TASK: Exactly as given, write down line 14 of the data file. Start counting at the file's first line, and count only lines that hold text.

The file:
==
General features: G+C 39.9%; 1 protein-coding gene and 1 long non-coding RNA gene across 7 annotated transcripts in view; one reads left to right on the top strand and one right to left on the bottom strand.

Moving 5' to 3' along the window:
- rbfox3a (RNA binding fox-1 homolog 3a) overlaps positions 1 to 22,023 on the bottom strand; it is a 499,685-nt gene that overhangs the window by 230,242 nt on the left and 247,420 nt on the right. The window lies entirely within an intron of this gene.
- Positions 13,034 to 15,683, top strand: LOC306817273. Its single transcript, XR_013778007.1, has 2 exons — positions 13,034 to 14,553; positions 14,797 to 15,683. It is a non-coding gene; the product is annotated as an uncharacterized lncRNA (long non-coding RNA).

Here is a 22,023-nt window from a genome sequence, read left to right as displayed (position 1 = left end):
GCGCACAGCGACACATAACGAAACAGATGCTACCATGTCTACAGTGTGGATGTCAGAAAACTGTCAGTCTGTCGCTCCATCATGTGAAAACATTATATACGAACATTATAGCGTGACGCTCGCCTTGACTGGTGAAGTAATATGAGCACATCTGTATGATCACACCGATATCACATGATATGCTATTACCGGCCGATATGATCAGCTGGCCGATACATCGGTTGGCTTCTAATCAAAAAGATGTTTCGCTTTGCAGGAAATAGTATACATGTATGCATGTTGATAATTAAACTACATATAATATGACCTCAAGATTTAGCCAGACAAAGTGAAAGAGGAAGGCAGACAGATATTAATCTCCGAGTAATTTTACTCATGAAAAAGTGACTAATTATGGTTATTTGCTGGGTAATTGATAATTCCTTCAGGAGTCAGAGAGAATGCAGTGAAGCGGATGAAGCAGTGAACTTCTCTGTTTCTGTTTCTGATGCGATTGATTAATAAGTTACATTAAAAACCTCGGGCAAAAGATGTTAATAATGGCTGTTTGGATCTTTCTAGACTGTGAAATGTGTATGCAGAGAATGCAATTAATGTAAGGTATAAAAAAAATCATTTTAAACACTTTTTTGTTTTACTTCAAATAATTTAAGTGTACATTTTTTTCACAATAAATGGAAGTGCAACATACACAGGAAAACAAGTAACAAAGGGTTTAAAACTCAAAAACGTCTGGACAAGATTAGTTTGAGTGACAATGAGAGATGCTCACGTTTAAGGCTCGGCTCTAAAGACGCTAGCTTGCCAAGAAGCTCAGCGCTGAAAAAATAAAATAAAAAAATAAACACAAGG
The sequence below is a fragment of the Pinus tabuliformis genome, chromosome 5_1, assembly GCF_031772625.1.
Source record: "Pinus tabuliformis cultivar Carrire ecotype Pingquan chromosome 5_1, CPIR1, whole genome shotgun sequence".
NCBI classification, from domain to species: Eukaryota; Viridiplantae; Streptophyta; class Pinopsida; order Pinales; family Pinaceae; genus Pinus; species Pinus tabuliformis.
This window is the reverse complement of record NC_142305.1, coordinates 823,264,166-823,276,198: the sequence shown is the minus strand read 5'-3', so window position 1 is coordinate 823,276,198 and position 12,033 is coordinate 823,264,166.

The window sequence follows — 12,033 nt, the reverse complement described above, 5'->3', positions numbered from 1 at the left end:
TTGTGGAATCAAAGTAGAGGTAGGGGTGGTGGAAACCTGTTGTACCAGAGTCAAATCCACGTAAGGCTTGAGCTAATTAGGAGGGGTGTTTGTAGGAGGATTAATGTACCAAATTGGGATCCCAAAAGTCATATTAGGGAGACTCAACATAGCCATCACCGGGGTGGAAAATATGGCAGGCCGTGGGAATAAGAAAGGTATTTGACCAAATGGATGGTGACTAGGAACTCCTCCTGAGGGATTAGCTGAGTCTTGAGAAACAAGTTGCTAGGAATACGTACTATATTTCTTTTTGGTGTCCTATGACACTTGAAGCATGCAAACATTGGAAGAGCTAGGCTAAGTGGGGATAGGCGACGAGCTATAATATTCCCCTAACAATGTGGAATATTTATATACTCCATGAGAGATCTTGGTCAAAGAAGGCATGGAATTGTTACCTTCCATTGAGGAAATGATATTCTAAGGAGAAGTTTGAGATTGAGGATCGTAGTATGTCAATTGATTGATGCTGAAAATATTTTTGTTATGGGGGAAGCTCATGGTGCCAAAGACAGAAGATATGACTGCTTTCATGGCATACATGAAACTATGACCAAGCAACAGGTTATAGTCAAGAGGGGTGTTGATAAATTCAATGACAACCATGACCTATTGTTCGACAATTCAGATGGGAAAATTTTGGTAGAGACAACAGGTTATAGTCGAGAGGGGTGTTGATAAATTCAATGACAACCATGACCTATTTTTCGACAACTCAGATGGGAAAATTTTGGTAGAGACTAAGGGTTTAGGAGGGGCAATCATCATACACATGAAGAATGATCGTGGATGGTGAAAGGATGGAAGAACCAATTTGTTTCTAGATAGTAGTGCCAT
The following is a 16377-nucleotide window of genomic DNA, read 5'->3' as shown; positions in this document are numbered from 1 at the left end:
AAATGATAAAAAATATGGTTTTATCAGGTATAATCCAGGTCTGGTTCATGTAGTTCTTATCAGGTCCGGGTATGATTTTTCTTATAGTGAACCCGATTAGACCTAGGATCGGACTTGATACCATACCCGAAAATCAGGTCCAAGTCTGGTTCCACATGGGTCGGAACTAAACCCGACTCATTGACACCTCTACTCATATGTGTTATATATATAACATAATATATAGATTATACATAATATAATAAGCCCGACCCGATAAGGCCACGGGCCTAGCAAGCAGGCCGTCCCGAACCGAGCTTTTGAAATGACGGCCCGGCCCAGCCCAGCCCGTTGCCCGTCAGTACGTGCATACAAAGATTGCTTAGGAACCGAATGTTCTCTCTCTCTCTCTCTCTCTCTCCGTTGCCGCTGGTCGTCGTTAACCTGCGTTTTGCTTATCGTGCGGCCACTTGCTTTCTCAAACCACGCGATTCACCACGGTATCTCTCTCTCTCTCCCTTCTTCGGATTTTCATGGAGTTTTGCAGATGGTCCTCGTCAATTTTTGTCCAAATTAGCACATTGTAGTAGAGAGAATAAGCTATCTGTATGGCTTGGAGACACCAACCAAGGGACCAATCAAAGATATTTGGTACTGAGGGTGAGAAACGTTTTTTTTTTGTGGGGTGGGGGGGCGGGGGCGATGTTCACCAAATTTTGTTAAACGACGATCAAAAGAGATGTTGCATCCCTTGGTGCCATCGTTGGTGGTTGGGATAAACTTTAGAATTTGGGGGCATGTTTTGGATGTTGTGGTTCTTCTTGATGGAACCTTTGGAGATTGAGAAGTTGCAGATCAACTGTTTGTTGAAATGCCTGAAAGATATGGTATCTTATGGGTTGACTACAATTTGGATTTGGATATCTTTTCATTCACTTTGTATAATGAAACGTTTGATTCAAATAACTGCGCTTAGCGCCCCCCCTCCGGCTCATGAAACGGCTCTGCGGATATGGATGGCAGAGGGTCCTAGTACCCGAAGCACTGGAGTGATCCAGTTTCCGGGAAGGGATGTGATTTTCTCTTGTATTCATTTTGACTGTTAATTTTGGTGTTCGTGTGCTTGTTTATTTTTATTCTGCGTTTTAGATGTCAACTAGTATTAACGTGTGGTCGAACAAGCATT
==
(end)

AAATGATAAAAAATATGGTTTTATCAGGTATAATCCAGGTCTGGTTCATGTAGTTCTTATCAGGTCCGGGTATGATTTTTCTTATAGTGAACCCGATTAGACCTAGGATCGGACTTGATACCATACCCGAAAATCAGGTCCAAGTCTGGTTCCACATGGGTCGGAACTAAACCCGACTCATTGACACCTCTACTCATATGTGTTATATATATAACATAATATATAGATTATACATAATATAATAAGCCCGACCCGATAAGGCCACGGGCCTAGCAAGCAGGCCGTCCCGAACCGAGCTTTTGAAATGACGGCCCGGCCCAGCCCAGCCCGTTGCCCGTCAGTACGTGCATACAAAGATTGCTTAGGAACCGAATGTTCTCTCTCTCTCTCTCTCTCTCTCCGTTGCCGCTGGTCGTCGTTAACCTGCGTTTTGCTTATCGTGCGGCCACTTGCTTTCTCAAACCACGCGATTCACCACGGTATCTCTCTCTCTCTCCCTTCTTCGGATTTTCATGGAGTTTTGCAGATGGTCCTCGTCAATTTTTGTCCAAATTAGCACATTGTAGTAGAGAGAATAAGCTATCTGTATGGCTTGGAGACACCAACCAAGGGACCAATCAAAGATATTTGGTACTGAGGGTGAGAAACGTTTTTTTTTTGTGGGGTGGGGGGGCGGGGGCGATGTTCACCAAATTTTGTTAAACGACGATCAAAAGAGATGTTGCATCCCTTGGTGCCATCGTTGGTGGTTGGGATAAACTTTAGAATTTGGGGGCATGTTTTGGATGTTGTGGTTCTTCTTGATGGAACCTTTGGAGATTGAGAAGTTGCAGATCAACTGTTTGTTGAAATGCCTGAAAGATATGGTATCTTATGGGTTGACTACAATTTGGATTTGGATATCTTTTCATTCACTTTGTATAATGAAACGTTTGATTCAAATAACTGCGCTTAGCGCCCCCCCTCCGGCTCATGAAACGGCTCTGCGGATATGGATGGCAGAGGGTCCTAGTACCCGAAGCACTGGAGTGATCCAGTTTCCGGGAAGGGATGTGATTTTCTCTTGTATTCATTTTGACTGTTAATTTTGGTGTTCGTGTGCTTGTTTATTTTTATTCTGCGTTTTAGATGTCAACTAGTATTAACGTGTGGTCGAACAAGCATT